The Shotgun Blog
Wednesday, December 10, 2008
I am Islamophobic: The untold story of a Queen's University student's acute fear of religious radicals
In October, Gareth Chantler wrote an article entitled “I am Islamophobic” for the Queen’s University campus publication, Diatribe magazine.
Chantler was told by editor-in-chief Jeff Fraser that the article would be published in the November issue of the magazine.
Growing tension on campus between Muslim and non-Muslim students, however, has put the article on hold indefinitely, despite Diatribe’s editorial promise to be “provocative.”
The tension has been caused by a handful of incidences, ranging from serious to silly.
In late September, the Queen’s University Muslim Student Association (QUMSA) had their offices broken into, property stolen and posters vandalized. It was a serious incident.
In October, Arts and Science Undergraduate Society (ASUS) President Jacob Mantle issued an apology for a comment he made about a photo on a friend’s Facebook wall. The comment, “I like your Taliban picture,” was made about a picture of two girls wearing headscarves. Insensitive? Sure, but the reaction to it has been described as “hysteria.”
Shortly after this Facebook incident, graffiti was found throughout the Queen’s campus that was thought to be an expression of the growing tension.
It was all too much for Diatribe editor Fraser. In an email to Chantler, he explained his decision to spike the article:
“I have no right to jeopardize the safety of the executives” [referring to the executives of Diatribe] and that “frankly, I don’t see the position you’ve taken on Islam as something worth defending at the expense of people whose necks are not mine.”
Having read Chantler's article here, I can say it is, in fact, worth defending. Chantler makes a reasonable argument against radical Islam that is, by his own admission, just as applicable to Christian fundamentalists. Chantler argues that there are parts of the Koran, like parts of the Bible, that advocate violence. And if you believe the Koran is the literal word of Allah, then you also believe in the parts of the Koran that advocate violence. If you are one of these people, then Chantler is afraid of you, hence the title of his article: “I am Islamophobic.”
Chantler is Islamophobic because he is afraid of radical religious dogma. Is this really a controversial statement? Perhaps. But bigoted? Of course not.
Fraser believes Chantler has a right to be heard and that his work is important – he’s just not willing to do the heavy lifting himself:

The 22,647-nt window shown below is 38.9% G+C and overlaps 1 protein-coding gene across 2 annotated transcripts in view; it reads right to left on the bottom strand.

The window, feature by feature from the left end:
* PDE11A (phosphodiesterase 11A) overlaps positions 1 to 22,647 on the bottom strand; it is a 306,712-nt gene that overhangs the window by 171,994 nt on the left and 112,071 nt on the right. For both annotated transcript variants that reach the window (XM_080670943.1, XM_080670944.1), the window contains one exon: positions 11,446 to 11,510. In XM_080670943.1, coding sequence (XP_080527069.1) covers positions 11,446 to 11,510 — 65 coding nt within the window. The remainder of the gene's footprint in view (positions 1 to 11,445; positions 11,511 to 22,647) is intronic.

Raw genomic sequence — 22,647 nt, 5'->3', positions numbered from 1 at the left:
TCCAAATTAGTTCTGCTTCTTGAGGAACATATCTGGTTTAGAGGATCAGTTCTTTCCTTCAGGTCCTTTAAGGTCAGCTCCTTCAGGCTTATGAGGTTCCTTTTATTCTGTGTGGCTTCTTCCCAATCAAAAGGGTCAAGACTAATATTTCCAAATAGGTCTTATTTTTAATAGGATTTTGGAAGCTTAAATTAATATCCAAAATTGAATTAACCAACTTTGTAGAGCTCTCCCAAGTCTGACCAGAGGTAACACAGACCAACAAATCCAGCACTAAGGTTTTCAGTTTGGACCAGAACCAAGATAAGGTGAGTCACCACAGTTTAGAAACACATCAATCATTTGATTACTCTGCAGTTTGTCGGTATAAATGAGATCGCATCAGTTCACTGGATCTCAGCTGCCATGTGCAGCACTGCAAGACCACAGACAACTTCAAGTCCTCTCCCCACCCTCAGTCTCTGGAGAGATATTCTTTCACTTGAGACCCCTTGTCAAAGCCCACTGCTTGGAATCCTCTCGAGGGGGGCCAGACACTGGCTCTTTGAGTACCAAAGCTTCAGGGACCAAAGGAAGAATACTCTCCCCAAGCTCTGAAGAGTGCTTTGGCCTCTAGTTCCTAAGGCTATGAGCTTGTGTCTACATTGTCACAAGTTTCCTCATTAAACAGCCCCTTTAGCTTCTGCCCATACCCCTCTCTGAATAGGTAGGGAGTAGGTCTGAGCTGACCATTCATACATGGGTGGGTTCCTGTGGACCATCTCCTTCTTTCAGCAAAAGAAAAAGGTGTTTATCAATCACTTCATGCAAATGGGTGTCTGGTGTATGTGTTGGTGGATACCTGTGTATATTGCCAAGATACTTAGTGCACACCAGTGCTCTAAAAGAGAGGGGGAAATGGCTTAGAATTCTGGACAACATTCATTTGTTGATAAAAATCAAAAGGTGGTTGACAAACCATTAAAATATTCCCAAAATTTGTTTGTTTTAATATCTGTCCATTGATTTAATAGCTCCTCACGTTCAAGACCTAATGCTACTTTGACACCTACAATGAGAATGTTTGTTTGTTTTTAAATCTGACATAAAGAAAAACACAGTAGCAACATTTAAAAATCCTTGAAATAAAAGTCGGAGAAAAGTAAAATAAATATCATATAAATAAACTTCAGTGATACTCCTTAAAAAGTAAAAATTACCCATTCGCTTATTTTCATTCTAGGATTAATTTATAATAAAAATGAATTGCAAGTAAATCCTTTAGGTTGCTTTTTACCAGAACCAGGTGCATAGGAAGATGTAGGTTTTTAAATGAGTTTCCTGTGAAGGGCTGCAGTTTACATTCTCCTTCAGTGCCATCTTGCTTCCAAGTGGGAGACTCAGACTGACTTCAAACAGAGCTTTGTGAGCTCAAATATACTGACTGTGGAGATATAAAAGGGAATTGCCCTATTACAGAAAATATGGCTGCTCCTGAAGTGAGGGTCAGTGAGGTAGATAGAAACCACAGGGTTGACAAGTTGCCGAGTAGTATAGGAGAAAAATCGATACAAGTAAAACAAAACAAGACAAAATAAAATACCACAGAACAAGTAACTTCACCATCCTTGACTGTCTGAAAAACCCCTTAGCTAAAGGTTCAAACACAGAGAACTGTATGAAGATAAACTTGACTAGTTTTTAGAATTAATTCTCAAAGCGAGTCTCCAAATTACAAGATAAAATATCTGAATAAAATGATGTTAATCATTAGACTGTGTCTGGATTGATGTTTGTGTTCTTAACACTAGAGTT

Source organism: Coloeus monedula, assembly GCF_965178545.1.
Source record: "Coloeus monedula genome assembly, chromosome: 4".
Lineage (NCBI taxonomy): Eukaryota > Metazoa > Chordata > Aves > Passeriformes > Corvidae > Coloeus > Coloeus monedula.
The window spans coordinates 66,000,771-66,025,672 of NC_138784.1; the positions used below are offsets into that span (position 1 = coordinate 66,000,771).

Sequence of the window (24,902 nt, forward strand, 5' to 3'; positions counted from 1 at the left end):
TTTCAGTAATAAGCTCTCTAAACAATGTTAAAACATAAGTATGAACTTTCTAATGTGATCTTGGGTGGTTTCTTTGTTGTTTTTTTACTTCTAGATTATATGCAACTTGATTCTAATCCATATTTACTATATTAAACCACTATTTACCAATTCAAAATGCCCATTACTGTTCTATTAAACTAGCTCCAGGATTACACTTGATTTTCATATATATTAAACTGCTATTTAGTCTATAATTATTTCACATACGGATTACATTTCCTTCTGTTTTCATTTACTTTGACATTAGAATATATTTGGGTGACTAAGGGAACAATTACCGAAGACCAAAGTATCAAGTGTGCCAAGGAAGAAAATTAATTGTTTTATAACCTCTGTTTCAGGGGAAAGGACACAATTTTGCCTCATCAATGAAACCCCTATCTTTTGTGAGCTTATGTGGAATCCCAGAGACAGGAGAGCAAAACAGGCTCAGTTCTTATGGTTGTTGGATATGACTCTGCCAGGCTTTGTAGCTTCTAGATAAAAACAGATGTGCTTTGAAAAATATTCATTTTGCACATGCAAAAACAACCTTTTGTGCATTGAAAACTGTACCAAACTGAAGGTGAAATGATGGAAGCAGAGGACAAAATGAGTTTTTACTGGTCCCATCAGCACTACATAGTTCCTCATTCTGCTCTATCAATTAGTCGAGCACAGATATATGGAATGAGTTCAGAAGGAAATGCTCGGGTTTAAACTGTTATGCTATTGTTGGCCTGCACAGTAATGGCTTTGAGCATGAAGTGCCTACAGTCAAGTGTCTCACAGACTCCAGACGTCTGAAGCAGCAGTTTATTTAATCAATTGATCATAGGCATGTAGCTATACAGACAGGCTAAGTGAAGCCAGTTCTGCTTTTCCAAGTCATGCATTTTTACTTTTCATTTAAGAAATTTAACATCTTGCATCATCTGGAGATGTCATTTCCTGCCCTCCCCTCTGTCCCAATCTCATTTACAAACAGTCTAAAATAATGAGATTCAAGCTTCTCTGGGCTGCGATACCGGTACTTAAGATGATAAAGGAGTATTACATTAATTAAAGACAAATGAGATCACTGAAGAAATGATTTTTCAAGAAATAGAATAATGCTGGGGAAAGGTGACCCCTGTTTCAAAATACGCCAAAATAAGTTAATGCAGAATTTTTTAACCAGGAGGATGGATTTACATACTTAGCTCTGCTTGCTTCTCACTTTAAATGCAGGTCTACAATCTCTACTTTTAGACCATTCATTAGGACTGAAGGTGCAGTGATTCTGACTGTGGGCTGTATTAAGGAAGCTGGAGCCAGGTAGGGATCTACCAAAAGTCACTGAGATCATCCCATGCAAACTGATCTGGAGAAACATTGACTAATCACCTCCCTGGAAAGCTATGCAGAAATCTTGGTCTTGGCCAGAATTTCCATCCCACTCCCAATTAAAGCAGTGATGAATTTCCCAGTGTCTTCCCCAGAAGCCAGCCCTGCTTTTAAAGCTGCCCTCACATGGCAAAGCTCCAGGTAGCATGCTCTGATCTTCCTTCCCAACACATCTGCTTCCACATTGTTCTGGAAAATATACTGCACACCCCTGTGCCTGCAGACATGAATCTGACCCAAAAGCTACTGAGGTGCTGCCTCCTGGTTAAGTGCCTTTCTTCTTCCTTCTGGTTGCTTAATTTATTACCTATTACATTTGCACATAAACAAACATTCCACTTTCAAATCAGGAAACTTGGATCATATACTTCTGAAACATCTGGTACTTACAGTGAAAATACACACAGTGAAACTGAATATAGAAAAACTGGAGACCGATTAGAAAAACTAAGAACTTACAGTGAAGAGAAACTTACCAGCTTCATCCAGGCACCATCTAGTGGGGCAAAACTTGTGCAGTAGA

“I believe you have a right to be heard, and what you have to say is important, but I have put other priorities first; namely, the safety of my staff, sympathy for campus Muslims, and the dismissal of the Jacob Mantle hysteria before it permanently damages this university's reputation.”
My favourite part of Fraser’s email is his suggestion that Chantler go after Christians instead of Muslims, as they are a soft target for critics of religious fundamentalism:
"If you really do believe that attacking religious ideology is progress, make a concerted attack on Christianity. That is a well established religion, whose many followers feel safe and comfortable in the society in which they live."
Fraser also wrote that:
"If you are truly interested in opening discussion, you will make your argument in less controversial terms at a less controversial time."
The latter is a sad comment coming from the editor of a magazine Chantler describes as a “bastion of free speech and free publication on campus, publishing both right-wing and left-wing views [which] has provided a counterbalance to the newsy and politically correct views expressed in the Queen’s Journal. This is to say that articles such as mine, which may be offensive to certain people, have always found a home in Diatribe’s pages. There is now no place for the publication of my article at Queen’s University.”
There may be no place for Chantler’s article at Queen’s, but there is a place for it on the Western Standard.
Read “I am Islamophobic” on the Western Standard here. But if you’re expecting hyperbolic language and angry anti-Islamic rhetoric, you’ll be disappointed. Chantler offers a thoughtful, liberal critique of Muslim radicalism that applies equally to Christians who believe seriously that the Bible is the literal word of God.
Chantler has no fear of the vast majority of what he calls “secular Muslims” (or secular Christians for that matter) and, in fact, argues that the Osgoode Law students who sought to convict Mark Steyn of human rights violations, while wrong to try to censor Steyn and Maclean’s magazine, are people “no one needs to be especially worried about.”